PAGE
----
Shop Air Filtration

Advice on an air filter setup for capturing fine dust that escapes the dust collection system. December 24, 2009

My woodworking shop measures 30' x 48' x 12' and I have no air filtration at the moment. I've been to several other shops that have air filters and comparatively, they're immaculate! I'm tired of hacking and coughing from ambient dust. I've spoken with a JDS rep and he recommended (2) JDS 8-12 units. I've also spent time looking at Jet and Delta products. I really need to buy something and soon, but I want to get the best bang for my buck as well. Does anyone have opinions on the various brands or the appropriate model for my shop size?

Forum Responses
(Dust Collection and Safety Forum)
From contributor A:
You didn't mention any dust collection. The first step is central dust collection, properly filtered, hooked up to every piece of equipment you can, with blast gates to keep efficiency high. Oneida is my preferred supplier of small to medium shop dust collection. They'll do the engineering if you send them a floor plan and related info. First, collect at the source, then filter the air if you need to. Most shops that have good central collection don't need filtered air except when hand sanding, and a good sander with dedicated vacuum will take care of that, such as Festool or Fein.

From the original questioner:
Thanks for helping. I do have a central collection system that picks up a lot of the machine dust, but I also do a lot of hand sanding to clean up cross grain, etc. from my wide belt. Additionally, I just have "extra" dust from my table saw and other dust creating tools that doesn't get picked up by the collector.

From contributor B:
Most dust collectors do some good. Some dust collectors do a lot of good, but some dust escapes from most. If your DC exhausts into your shop, it is only as good as the return filter and if it is not down to 1 micron you are just re-circulating very fine dust, which is the most harmful. Air filtration is necessary but the dust in the air is not captured until it gets to the filter and you are still breathing it. I know you won't like to hear it but some sort of mask or filtered air breathing system is the only way to keep your lungs really clean. 1 micron filtration is what you should try for. My shop is clean in the AM as I let the air filter run for 3 hours after I leave. As soon as I turn on a machine in the morning I put on a dust mask.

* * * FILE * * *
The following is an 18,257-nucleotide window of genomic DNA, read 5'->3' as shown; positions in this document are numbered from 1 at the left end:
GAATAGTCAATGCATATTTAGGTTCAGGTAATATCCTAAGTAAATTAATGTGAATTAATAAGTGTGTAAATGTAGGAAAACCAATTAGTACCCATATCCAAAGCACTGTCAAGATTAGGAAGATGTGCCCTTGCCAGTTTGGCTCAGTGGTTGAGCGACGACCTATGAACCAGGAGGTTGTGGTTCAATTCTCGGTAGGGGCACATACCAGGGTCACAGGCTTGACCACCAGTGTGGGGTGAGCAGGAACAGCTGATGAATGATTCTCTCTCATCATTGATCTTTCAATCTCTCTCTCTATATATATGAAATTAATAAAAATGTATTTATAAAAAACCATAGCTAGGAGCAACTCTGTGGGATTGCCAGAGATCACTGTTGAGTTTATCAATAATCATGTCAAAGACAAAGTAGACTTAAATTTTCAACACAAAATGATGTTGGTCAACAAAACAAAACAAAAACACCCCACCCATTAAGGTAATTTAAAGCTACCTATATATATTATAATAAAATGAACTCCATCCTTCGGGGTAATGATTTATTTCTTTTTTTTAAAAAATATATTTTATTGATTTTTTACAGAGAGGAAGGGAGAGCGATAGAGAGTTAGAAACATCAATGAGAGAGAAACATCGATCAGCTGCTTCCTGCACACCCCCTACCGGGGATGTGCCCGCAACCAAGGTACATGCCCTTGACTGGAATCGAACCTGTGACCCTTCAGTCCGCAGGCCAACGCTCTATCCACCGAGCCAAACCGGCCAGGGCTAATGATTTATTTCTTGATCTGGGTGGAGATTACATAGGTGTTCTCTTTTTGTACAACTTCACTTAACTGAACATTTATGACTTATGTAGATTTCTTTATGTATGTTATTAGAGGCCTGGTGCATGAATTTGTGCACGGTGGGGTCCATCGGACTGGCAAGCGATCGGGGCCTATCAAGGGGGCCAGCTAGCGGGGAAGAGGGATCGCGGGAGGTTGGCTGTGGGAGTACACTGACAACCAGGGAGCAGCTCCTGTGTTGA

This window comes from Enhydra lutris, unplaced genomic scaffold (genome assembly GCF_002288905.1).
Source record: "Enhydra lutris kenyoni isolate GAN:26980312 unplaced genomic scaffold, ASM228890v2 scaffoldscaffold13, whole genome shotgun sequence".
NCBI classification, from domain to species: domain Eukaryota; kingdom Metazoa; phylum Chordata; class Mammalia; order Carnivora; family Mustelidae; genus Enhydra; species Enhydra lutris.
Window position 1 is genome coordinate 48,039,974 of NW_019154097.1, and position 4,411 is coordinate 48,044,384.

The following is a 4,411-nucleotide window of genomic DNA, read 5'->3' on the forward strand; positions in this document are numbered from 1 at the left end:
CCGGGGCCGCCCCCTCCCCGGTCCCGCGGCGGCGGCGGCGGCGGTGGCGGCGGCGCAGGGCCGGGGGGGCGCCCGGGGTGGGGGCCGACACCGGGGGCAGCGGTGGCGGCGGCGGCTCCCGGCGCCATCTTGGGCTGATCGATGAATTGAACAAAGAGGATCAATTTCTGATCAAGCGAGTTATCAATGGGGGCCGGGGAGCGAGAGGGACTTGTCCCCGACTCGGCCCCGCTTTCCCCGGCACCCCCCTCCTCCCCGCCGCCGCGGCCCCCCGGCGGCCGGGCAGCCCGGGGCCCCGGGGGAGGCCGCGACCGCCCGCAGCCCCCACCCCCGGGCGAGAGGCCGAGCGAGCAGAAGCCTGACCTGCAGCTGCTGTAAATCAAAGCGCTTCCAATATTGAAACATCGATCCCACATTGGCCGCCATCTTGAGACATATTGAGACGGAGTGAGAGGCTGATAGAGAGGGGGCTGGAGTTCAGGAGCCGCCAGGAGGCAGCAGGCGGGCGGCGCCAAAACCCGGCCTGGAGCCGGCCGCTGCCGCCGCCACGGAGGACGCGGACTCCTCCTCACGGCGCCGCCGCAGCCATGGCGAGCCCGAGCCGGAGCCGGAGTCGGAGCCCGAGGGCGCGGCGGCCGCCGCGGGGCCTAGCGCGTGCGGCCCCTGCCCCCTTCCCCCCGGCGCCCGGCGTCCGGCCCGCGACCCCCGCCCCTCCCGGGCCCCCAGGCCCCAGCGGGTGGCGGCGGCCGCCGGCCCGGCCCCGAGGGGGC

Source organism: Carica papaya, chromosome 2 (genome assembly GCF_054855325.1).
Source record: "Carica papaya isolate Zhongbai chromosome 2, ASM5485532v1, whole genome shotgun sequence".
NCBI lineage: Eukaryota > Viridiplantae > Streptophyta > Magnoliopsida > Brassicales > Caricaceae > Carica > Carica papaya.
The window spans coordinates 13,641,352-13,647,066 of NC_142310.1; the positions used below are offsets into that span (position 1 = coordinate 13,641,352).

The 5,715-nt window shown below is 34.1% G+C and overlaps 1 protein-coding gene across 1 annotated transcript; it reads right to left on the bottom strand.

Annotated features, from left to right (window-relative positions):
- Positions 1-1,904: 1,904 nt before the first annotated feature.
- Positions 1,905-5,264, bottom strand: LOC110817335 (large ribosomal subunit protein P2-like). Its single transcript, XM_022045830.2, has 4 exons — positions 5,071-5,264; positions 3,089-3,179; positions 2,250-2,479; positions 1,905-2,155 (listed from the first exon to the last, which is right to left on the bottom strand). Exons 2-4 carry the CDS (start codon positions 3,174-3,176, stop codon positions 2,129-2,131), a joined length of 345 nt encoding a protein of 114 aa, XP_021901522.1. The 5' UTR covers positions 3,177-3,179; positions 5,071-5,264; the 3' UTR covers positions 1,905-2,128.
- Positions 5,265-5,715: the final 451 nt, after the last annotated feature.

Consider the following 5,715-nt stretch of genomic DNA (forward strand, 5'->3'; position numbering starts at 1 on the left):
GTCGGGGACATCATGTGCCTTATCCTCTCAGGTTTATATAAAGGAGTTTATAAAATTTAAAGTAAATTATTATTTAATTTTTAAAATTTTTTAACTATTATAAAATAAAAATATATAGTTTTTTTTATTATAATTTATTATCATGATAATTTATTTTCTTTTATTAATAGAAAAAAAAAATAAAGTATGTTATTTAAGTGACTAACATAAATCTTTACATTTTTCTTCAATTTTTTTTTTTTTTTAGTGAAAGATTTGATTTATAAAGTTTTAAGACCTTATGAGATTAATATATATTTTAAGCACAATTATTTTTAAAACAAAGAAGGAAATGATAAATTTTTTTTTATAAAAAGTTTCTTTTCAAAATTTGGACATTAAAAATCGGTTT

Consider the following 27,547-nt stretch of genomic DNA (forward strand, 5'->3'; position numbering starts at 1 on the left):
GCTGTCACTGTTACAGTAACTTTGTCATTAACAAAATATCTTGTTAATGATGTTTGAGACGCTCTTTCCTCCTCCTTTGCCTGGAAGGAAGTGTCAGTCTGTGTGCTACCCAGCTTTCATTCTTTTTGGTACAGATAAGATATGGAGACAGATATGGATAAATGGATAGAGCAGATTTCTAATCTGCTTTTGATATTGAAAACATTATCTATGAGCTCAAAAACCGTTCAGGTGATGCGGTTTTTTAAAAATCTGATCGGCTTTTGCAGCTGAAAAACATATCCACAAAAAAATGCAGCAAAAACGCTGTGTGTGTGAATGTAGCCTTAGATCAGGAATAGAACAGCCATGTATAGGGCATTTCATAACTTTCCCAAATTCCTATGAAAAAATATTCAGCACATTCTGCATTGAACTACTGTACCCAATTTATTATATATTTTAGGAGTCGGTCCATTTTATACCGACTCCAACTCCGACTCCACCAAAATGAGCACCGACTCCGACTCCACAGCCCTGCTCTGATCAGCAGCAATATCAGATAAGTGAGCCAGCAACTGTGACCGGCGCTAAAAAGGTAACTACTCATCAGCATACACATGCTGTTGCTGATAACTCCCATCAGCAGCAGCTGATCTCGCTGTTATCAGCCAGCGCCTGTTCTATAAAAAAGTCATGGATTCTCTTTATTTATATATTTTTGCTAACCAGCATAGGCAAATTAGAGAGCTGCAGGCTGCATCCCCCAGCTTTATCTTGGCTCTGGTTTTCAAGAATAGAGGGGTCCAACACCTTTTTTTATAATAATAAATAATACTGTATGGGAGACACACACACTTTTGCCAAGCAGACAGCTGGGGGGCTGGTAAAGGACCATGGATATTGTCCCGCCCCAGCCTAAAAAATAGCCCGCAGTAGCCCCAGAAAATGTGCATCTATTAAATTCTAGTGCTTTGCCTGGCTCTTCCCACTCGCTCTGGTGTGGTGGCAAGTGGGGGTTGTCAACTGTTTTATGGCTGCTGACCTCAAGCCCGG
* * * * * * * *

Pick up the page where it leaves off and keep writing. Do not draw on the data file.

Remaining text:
From the original questioner:
Just to clear things up, I have a dust collector that is well within the necessary CFM capabilities for the tools and size of my shop. I sweep up regularly and do my best to keep my shop and tools clean of dust. I wear either a high-grade dust mask or a respirator when sanding and working with chemicals. All of the necessary precautions are taken to preserve my health and I'm well aware of the potential consequences. The reason I'm looking for an air filtration unit is to take the ambient dust out of the air so it's not ending up on my tools, lumber, and floor where it will get kicked up back into the air when I'm not wearing a mask. I appreciate the sage advice that's been posted, but the information that I'm looking for is what air filtration unit to purchase to make my already fairly clean shop even cleaner and safer for me, my workers, and my visitors.